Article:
It looks like the blockchain industry will soon produce the first crop of certified cryptocurrency billionaires. According to Bloomberg, hedge fund manager Michael Novogratz said at least 10 percent of his $925 million net worth is now invested in virtual money. The financial outlet also reported that Ethereum co-founders Vitalik Buterin and Joseph Lubin are both believed to have hundreds of millions of dollars worth of ether.

Many government entities around the world are worried about anonymous cryptocurrency accounts. There are issues with law enforcement and taxation, just to name a few, when digital assets aren’t tied to traditional regulations. But before people jump to conclusions about the dangers of anonymous wealth, it’s important to remember governments can subpoena account information on third-party platforms and cryptocurrency exchanges like Coinbase.

"It's not a perfectly anonymous system," Victor Wong, CEO of the enterprise blockchain solutions company BlockApps, told IBT. "There are ways to de-anonymize things over time. That's through things like data analysis."

Even without a subpoena, law enforcement is already using software tools like Chainalysis to track bitcoin transactions. Cryptocurrencies like Zcash have more shields to protect user identities. Ethereum, on the other hand, and more secretive tokens like Monero are still reportedly traceable if needed for legal reasons.

“There’s always going to be a knee jerk reaction. Oh, somebody made a million dollars and they didn’t get taxed and they are getting away with murder, right?” Andrea Tinianow, director of the government blockchain initiative Global Delaware, told IBT. “But at the same time, I know there are many, many benefits to digital currency. The unbanked, the ability to move currency quickly and with little friction. That could potentially save a lot of money for a lot of people. My philosophy is to let the technology evolve until we have a better understanding. And then as we see problems, we adapt.”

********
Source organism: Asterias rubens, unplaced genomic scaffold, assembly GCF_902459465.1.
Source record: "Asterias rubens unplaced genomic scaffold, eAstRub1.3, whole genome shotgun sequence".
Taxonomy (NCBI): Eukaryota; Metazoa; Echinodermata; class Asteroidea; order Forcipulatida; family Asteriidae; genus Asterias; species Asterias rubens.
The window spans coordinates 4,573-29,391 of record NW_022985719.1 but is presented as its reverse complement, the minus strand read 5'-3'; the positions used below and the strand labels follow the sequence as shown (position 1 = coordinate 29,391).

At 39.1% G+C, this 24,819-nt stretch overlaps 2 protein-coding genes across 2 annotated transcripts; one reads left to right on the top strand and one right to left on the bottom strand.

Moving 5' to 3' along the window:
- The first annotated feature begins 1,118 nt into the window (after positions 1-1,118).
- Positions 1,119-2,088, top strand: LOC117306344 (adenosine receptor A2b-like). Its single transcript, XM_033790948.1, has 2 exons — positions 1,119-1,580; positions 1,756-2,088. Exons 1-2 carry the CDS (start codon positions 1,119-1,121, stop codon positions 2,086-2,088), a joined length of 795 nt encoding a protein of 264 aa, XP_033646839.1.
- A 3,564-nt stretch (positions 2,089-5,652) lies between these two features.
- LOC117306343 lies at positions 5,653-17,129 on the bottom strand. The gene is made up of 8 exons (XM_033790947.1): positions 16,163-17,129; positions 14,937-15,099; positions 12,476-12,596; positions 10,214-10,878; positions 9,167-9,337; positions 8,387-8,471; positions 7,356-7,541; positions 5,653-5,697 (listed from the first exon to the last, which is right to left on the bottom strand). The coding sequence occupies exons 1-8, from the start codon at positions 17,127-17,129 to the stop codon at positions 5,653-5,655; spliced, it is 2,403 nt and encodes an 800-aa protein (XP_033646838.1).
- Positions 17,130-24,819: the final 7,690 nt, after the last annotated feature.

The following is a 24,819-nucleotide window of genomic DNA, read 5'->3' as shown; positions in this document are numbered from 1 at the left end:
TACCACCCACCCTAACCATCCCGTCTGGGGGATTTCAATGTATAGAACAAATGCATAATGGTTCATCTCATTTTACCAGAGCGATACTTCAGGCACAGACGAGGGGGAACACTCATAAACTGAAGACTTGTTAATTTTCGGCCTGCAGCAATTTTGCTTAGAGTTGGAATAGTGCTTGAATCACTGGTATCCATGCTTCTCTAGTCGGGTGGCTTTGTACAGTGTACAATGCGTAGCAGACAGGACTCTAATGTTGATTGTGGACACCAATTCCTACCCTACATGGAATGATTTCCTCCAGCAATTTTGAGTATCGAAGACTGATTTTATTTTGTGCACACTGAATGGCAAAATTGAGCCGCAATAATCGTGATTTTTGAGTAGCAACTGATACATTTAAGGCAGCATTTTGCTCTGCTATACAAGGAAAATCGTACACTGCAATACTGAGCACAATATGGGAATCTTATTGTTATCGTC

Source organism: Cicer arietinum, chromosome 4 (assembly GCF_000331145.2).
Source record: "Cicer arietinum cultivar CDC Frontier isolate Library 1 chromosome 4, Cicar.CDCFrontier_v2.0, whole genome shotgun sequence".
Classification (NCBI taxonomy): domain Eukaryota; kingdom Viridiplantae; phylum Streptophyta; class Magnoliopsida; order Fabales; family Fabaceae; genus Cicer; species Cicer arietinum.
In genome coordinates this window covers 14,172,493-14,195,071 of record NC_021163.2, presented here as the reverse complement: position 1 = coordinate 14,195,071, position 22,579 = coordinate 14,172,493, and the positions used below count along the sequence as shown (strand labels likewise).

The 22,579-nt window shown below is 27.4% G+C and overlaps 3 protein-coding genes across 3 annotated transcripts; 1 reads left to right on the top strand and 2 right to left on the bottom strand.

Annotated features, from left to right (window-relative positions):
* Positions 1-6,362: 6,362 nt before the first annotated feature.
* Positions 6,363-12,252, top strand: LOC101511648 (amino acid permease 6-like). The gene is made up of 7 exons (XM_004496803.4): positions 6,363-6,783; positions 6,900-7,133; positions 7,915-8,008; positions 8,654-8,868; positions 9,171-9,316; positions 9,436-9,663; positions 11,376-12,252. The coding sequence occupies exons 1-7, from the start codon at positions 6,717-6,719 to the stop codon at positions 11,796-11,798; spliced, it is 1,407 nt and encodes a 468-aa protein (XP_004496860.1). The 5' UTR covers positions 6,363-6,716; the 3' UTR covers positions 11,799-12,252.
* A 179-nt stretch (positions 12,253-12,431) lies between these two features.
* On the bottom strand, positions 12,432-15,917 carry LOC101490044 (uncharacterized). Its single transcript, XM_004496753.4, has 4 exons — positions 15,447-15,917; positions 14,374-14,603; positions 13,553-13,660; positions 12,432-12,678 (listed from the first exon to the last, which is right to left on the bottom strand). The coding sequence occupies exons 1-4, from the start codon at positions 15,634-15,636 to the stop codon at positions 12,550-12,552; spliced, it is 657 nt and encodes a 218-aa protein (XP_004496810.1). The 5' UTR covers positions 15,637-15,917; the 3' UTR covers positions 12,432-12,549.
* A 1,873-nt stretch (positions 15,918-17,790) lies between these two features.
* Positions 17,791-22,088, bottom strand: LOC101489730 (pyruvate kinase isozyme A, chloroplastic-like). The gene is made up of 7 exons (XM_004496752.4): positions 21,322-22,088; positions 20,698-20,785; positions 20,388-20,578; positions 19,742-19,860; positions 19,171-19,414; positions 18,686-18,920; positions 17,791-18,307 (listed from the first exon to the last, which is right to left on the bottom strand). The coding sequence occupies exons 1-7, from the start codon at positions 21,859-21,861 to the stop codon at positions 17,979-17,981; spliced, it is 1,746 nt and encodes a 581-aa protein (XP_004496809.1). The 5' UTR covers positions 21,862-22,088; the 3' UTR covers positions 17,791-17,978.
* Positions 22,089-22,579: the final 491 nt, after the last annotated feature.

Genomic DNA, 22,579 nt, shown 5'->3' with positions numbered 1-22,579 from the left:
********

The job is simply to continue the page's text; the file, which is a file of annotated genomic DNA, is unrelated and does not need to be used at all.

Tinianow, a former attorney, said it is too early to know precisely how lawmakers should navigate anonymous cryptocurrency accounts. She emphasized that anonymous identities don't necessarily need to be associated with black market dealings like former Silk Road operator Ross Ulbricht, who used bitcoin to run an illicit drug market. “When people are known to each other, they act differently,” she said. “People often hide their identities for business deals. If there’s a wealthy person behind the deal, the price goes up.”

Some experts think anonymous transactions and assets could actually reduce financial inequality for the most vulnerable. Imagine a crisis like the Holocaust, where people fleeing persecution had to find ways to transfer valuables without alerting vindictive authorities. Even a less extreme example, like a sex worker who faced discrimination at a bank, shows the potential benefits of anonymous digital wallets.

"You are not forced to reveal information until you decide to do that. ...This is something that the ultra-wealthy have had access to for a long time, but not regular citizens," Wong said. "We focus on the people who have extremely high net worth, or are making millions. But they can find ways to move money around, across borders, already. What cryptocurrency has allowed for is the ability to move money around, and across borders, even for normal people."